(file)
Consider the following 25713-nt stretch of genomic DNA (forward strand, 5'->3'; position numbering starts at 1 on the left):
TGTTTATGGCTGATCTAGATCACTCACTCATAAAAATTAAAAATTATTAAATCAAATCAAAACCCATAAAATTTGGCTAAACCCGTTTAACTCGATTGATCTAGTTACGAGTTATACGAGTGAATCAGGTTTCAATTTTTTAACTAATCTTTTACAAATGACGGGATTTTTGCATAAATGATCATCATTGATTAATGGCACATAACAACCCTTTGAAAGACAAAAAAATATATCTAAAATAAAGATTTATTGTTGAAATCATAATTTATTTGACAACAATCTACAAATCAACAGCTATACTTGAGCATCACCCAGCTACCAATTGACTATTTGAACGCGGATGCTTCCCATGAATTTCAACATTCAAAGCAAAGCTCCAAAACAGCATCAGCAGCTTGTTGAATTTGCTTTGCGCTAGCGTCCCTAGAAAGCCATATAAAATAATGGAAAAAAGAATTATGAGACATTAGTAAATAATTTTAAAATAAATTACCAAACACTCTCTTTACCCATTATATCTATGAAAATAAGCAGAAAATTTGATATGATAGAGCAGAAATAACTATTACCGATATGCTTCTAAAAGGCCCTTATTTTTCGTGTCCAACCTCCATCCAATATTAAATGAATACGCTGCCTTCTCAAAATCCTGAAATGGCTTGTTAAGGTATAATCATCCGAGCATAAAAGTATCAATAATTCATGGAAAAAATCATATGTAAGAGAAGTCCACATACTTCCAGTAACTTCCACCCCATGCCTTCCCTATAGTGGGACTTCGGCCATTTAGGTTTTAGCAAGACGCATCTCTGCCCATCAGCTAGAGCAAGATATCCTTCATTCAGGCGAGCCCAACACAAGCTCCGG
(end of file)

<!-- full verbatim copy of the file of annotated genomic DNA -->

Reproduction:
Consider the following 25713-nt stretch of genomic DNA (forward strand, 5'->3'; position numbering starts at 1 on the left):
TGTTTATGGCTGATCTAGATCACTCACTCATAAAAATTAAAAATTATTAAATCAAATCAAAACCCATAAAATTTGGCTAAACCCGTTTAACTCGATTGATCTAGTTACGAGTTATACGAGTGAATCAGGTTTCAATTTTTTAACTAATCTTTTACAAATGACGGGATTTTTGCATAAATGATCATCATTGATTAATGGCACATAACAACCCTTTGAAAGACAAAAAAATATATCTAAAATAAAGATTTATTGTTGAAATCATAATTTATTTGACAACAATCTACAAATCAACAGCTATACTTGAGCATCACCCAGCTACCAATTGACTATTTGAACGCGGATGCTTCCCATGAATTTCAACATTCAAAGCAAAGCTCCAAAACAGCATCAGCAGCTTGTTGAATTTGCTTTGCGCTAGCGTCCCTAGAAAGCCATATAAAATAATGGAAAAAAGAATTATGAGACATTAGTAAATAATTTTAAAATAAATTACCAAACACTCTCTTTACCCATTATATCTATGAAAATAAGCAGAAAATTTGATATGATAGAGCAGAAATAACTATTACCGATATGCTTCTAAAAGGCCCTTATTTTTCGTGTCCAACCTCCATCCAATATTAAATGAATACGCTGCCTTCTCAAAATCCTGAAATGGCTTGTTAAGGTATAATCATCCGAGCATAAAAGTATCAATAATTCATGGAAAAAATCATATGTAAGAGAAGTCCACATACTTCCAGTAACTTCCACCCCATGCCTTCCCTATAGTGGGACTTCGGCCATTTAGGTTTTAGCAAGACGCATCTCTGCCCATCAGCTAGAGCAAGATATCCTTCATTCAGGCGAGCCCAACACAAGCTCCGG